CUL logoWe are in the thick of the spring semester, and you have papers and projects underway.  You may find that you could benefit from an hour or two of a workshop to gain some research skills or database finesse, for sources not strictly legal.  All across campus, workshops are offered by various libraries at Cornell.  Topics range from managing data sets to business research, from statistical databases to PowerPoint.

Click here to register and to see details on workshops offered:

You can also request a consultation with a research attorney for specialized legal research help by filling out this online form.

Google has been busily digitizing the world’s books since 2004.  As of December 2010, some 15 million books have been digitized.  A couple of months ago, Google Labs announced a new tool called Ngram Viewer that allows the user to analyze and graph word usage over time from a 500-billion-word subset of those 15 million books.  Google has divided the 500-billion-word subset into a number of “corpora,” which allow you track usage of words and phrases in English, American English, British English, and a number of foreign languages including Spanish, French, and German.  “English Fiction” is a particularly intriguing corpus.  The most accurate data are for English-language materials published between 1800 and 2000.

Ngram Viewer makes it possible to track the early appearances of a word or phrase (like “laptop”) in published books, but it’s even more interesting to compare the ascending and descending usage of two or more words or phrases (like “laptop” and “mainframe”) on the same graph.  The graph below compares the usage of the words “Nazism,” “fascism,” and “communism” in English-language works published between 1920 and 2008.   Not unexpectedly, usage of “Nazism” and “fascism” peaks in the 1940s, while usage of “communism” reaches an apex around the time of the Cuban Missile Crisis (1962).  Beneath the graph is a series of year ranges corresponding to each search term entered into Ngram Viewer; clicking on a range runs a search in Google Books for publications within that range of years that include the search term(s) in question.  Click on the image below to enlarge it.

Ngram ViewerNgram Viewer is fun and easy to use.  Once you start experimenting with it, it’s hard to stop!  More detailed information about Ngram Viewer is available at  To see an interesting collection of Ngrams submitted by users, go to

CISER, the Cornell Institute for Social and Economic Research, offers free workshops in statistical research methods each semester.  Some of the available workshops include how to use statistical software like Stata and SPSS (separate classes) and accessing restricted social science data at Cornell.  View the schedule and sign-up here.

Between 1950 and 2008, about one out of every 23 opinions of the U.S. circuit courts of appeals cited at least one article from a law review or law journal.

That is one of the findings of a new article posted on SSRN entitled The Use of Legal Scholarship By the Federal Courts of Appeals: An Empirical Study by David L. Schwartz, a professor at Chicago-Kent College of Law, and Lee Petherbridge, a professor at Loyola Law School Los Angeles.

Surprised by that number?  Not only that, but the rate at which U.S. appellate courts cite law journals has been increasing over the past 59 years, from a rate of 3.4% of opinions during 1950-1970 to a rate of 6.21% of opinions during 1999-2008.  This finding challenges the conventional wisdom that courts have been paying less attention to legal scholarship lately (challenges–but doesn’t disprove).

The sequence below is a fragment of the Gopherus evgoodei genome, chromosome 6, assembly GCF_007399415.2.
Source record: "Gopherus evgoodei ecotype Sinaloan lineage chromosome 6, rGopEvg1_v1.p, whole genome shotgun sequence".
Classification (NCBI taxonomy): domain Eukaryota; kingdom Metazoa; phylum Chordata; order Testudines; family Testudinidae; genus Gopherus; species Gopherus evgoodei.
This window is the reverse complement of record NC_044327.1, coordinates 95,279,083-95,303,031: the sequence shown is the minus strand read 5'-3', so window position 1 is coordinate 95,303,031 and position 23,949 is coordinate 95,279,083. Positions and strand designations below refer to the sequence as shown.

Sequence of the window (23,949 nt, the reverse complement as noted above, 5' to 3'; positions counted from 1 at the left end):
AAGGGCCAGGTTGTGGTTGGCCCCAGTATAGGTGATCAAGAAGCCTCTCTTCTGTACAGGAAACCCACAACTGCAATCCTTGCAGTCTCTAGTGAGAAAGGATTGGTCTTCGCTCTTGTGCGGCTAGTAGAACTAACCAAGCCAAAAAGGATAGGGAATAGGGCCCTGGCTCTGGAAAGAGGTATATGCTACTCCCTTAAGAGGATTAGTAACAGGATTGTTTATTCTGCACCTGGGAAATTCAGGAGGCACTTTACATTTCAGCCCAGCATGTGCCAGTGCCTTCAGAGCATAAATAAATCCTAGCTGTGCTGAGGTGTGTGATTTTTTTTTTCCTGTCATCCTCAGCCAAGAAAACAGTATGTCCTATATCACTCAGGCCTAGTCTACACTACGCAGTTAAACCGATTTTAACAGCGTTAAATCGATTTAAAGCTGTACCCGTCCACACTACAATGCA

Is the conventional wisdom just plain wrong?  Was it caused by several earlier empirical studies that found a decrease in citations (those studies were done on a much smaller scale)?  The authors of this new study found that about 14% of judges are responsible for about 50% of the citations but do not break this statistic out over time.  Could it be that the percentage of judges citing to legal scholarship is decreasing, and there are few judges now who cite to legal scholarship albeit citing more often?  Does the conventional view stem from negative statements about legal scholarship made by Justice Roberts, Judge Posner, and other prominent jurists?  Is it the result of some combination of these, or is something else going on?

The article makes several suggestions for future research, such as, how do judges really use legal scholarship?  As the authors point out, the methodology of the study isn’t adequate to making fine-tuned observations.  Then there is the even more difficult question: how should legal scholarship be used by the judicial system?  Knowing the answers to these questions will help lawyers and academics be more effective in 1) citing legal scholarship in pleadings submitted to the court; and 2) producing legal scholarship.

As a side note, I was really impressed with the search query the authors used to search for opinions that cite law review and journal articles in Westlaw:

da(YYYY) & ((“l.j.” “l. rev.” “l.rev.” “j.l.” “law review”) /10 (20** 19** 18**)) % ((j.l. /4 v.) ti((j. /2 l.) lj jl j.l. l.j.) (at(lj jl l.j. j.l.)) (“nat! l.j.” “national law journal”))

 The first part of the query looks for opinions published during a year period that cite law reviews or journals, the second part after % (BUT NOT) limits the query from retrieving cases where L and J are cited as someone’s initials and citations to the National Law Journal (not an academic publication). The query is not perfect, but it is about as close as you can reasonably get.

Hat tip to Legal Informatics Blog for the SSRN posting.

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